Court name
Commercial Court of Uganda
Case number
Miscellaneous Application 47 of 2013
Judgment date
5 June 2013

AIG (U) Ltd v Mugisha (Miscellaneous Application 47 of 2013) [2013] UGCommC 113 (05 June 2013);

Cite this case
[2013] UGCommC 113




Miscellaneous Application No 47 OF 2013


AIG (U) Ltd……………………………                                   APPLICANT


Robert Mugisha…………………….                                RESPONDENT




This is an application under Order 46 rules 1, 2 and 8 of the Civil Procedure Rules (CPR); Sections 96, 98, 99 and 100 of the Civil Procedure Act (CPA); Sections 33 of the Judicature Act (Cap 13) and Article 126 (e) of the Constitution of the Republic of Uganda (1995) for Orders that Court

  1. Reviews its Judgment dated 22nd January 2013 in HCCS No 190 of 2009 and
  2. Costs of this application are provided for.

The parties were expected to file written submissions at the close of the hearing of the head suit but did not do so within the time agreed to with Court. The applicant/defendant consented to the late filing of the respondent’s/plaintiff’s submissions on the 25th July 2012. The applicant/defendant however filed their submissions on the 2nd January 2013. The Court however gave judgment on the case on the 22nd January 2013 without taking into account the submissions of the applicant.

The applicant prayed that the judgement be reviewed in light of the submissions of the applicant. It is the case for the applicants they have a good chance of success and a review of the judgment will not prejudice the respondent/plaintiff.

The respondent did not object to the application and the parties filed a consent dated 5th February 2013 to that effect.

The Review

Issue No 1.  Whether the plaintiff inflicted fire on his vehicle deliberately?

It is the case for the applicant that the respondent/plaintiff deliberately and maliciously set fire to his motor vehicle and so his claim was rejected by the applicant insurance company.

The applicant relies on the expert report of Mr Kigo Kariuki dated 29th April 2009. It was the finding of Mr. Kariuki that after subjecting some of the remains to forensic analysis, he formed an opinion that the fire out break was not an accidental occurrence.

It is the case of the applicants that among other things the steering wheel, seat cushions, three tyres and spare tyre were retrieved from the motor vehicle leaving bear rims. It is also the case for the applicants that the hand break was jammed in a free position while the gear lever was in a fresh position indicating that the vehicle had been parked in area with a gradient.

Mr Kariuki also stated in his report that the vehicle had been subjected to fire before the accident and not vice versa.

Counsel for the applicant submitted that under Section 43 of the Evidence Act the opinion of an expert of science are relevant facts. He further referred Court to the case of Gatheru s/o Njagwara V R (1) (1954) 21 EACA 384. He therefore submitted that Court had to take into account the said report.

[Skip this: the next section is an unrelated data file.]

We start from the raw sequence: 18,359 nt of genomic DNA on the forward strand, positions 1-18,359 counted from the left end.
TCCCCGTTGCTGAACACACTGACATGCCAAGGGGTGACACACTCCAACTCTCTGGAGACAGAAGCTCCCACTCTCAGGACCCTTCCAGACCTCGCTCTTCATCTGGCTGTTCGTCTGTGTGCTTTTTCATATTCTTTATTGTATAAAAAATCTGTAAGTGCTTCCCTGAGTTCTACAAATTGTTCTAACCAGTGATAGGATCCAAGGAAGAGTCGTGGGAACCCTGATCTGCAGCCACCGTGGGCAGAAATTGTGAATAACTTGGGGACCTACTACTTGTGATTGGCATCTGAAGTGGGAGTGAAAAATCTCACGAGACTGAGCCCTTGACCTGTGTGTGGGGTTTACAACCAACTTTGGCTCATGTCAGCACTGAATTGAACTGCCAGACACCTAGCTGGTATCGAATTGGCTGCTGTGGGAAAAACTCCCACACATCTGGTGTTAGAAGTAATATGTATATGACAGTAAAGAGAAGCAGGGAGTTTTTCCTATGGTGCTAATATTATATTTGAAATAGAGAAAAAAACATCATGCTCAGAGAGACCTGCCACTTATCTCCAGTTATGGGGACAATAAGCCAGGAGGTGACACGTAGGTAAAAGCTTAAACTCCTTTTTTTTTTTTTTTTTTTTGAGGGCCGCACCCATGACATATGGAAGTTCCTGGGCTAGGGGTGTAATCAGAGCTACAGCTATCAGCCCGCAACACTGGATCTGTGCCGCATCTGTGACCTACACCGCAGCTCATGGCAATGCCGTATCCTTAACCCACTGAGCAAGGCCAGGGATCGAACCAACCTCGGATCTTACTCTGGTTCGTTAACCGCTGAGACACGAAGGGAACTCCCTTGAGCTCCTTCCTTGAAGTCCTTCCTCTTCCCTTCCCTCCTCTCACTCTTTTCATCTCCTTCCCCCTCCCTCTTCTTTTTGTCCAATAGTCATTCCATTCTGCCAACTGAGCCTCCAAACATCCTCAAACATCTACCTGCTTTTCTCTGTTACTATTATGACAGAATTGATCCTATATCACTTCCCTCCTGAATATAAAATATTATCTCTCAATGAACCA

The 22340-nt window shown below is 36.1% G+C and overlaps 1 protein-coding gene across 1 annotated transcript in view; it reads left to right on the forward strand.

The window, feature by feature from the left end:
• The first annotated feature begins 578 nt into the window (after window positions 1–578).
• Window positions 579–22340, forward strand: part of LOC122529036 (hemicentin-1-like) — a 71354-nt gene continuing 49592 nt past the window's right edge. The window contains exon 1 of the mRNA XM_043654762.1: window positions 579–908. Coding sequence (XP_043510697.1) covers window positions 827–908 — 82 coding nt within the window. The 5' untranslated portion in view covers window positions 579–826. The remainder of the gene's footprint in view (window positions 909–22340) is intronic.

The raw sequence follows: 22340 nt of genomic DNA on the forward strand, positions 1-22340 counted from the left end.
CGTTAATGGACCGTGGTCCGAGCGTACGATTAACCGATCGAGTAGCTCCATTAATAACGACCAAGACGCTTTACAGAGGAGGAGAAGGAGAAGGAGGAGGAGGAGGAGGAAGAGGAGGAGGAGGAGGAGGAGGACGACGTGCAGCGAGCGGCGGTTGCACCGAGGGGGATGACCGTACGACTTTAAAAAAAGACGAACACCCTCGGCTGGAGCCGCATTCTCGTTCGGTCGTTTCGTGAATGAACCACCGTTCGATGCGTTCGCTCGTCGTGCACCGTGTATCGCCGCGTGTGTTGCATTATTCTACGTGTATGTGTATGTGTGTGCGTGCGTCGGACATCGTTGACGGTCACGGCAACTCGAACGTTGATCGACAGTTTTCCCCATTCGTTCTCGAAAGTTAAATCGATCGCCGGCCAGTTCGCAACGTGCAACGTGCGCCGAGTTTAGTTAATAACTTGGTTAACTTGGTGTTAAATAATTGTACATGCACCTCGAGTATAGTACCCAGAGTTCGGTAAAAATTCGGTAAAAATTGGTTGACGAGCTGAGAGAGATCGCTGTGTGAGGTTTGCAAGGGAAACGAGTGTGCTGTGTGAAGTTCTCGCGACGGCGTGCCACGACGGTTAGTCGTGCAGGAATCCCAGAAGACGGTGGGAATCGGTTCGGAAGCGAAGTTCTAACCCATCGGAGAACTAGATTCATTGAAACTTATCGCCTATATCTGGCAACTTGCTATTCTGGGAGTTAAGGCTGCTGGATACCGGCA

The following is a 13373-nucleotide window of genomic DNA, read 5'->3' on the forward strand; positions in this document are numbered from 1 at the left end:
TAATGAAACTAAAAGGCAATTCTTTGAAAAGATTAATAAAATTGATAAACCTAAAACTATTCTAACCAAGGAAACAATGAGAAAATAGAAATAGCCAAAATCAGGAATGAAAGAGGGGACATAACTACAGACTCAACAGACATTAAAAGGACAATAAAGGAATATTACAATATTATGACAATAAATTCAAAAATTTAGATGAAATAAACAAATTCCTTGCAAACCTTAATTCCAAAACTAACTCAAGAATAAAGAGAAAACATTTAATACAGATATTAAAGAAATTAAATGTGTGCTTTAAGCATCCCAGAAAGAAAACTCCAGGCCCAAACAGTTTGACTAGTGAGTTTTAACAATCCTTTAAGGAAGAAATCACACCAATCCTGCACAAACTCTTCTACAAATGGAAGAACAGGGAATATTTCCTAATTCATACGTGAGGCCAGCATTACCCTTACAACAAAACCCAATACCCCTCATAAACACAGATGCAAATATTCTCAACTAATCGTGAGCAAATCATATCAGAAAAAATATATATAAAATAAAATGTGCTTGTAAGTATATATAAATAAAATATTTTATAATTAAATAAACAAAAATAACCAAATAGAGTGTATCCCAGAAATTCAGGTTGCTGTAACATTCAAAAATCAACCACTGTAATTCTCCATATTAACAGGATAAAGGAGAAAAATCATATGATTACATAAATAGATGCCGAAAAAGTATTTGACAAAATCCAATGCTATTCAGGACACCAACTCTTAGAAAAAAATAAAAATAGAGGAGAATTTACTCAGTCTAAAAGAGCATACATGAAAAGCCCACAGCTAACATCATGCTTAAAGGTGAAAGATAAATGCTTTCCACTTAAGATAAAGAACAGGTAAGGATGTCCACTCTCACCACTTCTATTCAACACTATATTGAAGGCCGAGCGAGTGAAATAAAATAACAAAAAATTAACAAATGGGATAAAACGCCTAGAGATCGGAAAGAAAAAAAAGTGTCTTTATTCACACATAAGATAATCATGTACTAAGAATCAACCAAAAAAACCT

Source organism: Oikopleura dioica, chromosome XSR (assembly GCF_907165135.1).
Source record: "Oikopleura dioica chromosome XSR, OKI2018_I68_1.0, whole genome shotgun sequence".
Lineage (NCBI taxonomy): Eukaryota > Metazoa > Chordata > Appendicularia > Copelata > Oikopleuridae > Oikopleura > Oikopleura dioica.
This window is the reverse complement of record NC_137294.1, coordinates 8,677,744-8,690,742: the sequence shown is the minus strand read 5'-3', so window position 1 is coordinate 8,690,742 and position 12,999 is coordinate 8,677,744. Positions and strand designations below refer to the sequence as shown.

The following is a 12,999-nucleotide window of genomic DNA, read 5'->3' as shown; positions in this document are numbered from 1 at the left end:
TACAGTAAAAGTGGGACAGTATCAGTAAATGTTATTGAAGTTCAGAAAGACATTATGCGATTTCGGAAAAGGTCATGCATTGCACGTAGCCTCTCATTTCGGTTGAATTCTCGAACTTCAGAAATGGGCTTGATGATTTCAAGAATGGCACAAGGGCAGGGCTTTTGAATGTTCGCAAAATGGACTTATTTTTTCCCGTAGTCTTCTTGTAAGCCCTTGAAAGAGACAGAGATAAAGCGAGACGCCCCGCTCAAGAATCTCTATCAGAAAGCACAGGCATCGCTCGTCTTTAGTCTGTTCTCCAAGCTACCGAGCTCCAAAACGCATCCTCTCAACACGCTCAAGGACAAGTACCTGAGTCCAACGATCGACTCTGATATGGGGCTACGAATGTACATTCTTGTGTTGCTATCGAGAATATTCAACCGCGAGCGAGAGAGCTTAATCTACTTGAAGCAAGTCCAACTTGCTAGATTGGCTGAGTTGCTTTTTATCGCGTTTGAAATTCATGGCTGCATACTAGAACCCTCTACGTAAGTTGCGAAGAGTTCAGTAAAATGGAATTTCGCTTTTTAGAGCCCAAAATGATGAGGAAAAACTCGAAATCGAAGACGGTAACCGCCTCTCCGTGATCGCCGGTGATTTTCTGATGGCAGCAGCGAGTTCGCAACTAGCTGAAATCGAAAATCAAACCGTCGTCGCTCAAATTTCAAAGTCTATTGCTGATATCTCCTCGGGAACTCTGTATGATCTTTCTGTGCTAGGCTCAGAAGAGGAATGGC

Counsel for the applicant further submitted that the evidence that the respondent had managed to jump of the car was not believable and the medical reports did not support the allegations of injuries sustained by the respondent. He submitted that the respondent’s testimony had material falsehoods and was therefore unreliable.

Counsel for the applicant submitted that on the balance of probabilities judgment should be entered on behalf of the applicant/defendant insurance company.

The respondent did not file an affidavit in reply as he did not object to the review.

I have considered the submissions of counsel for the applicant/defendant which I am grateful.

The judgment of the 22nd January 2013 extensively refers to the Kariuki Reports and takes them into account. It also notes that the story of the respondent was nothing short of dramatic and therefore Court weighed that evidence too.

It was however the finding of Court that the burden of proof to prove fraud lies with the applicant insurance company (as it is them who allege it) and that burden is not a simple balance of probabilities as has been submitted here; it is higher even though not as high as in criminal cases. It is for the insurance company to show that the respondent committed the fraud and therefore falls within the exceptions and exclusions of the policy but in this case there was no evidence directly linking the respondent to the fraud. Indeed no one testified besides the respondent as to what actually happened that night to pin the respondent directly to burning his car.

Those being my findings the burden of proof still has not been discharged and I therefore find no basis to review the judgment as prayed on this issue.

Issue No 2. whether the plaintiff and is in breach of any policy conditions governing the insurance contract between the parties

Given my findings above I equally find no basis to make a review of the Judgment on the above issue as well.


All in all I find that there is no new and important evidence that has been brought to the attention of the Court. Furthermore I find that there is no mistake or error apparent on the face of the record or any other sufficient reason to review the Judgment of the 22nd January 2013.

I accordingly dismiss this application.

Since the application was made by consent of parties I make no further order to costs in this case.



Justice Geoffrey Kiryabwire



Date  05/06/13





     Ruling read and signed in open court in the presence of;


  • J. Magezi for Applicant

In court

  • Respondent
  • Rose Emeru – Court Clerk



Geoffrey Kiryabwire



Date 05/06/13


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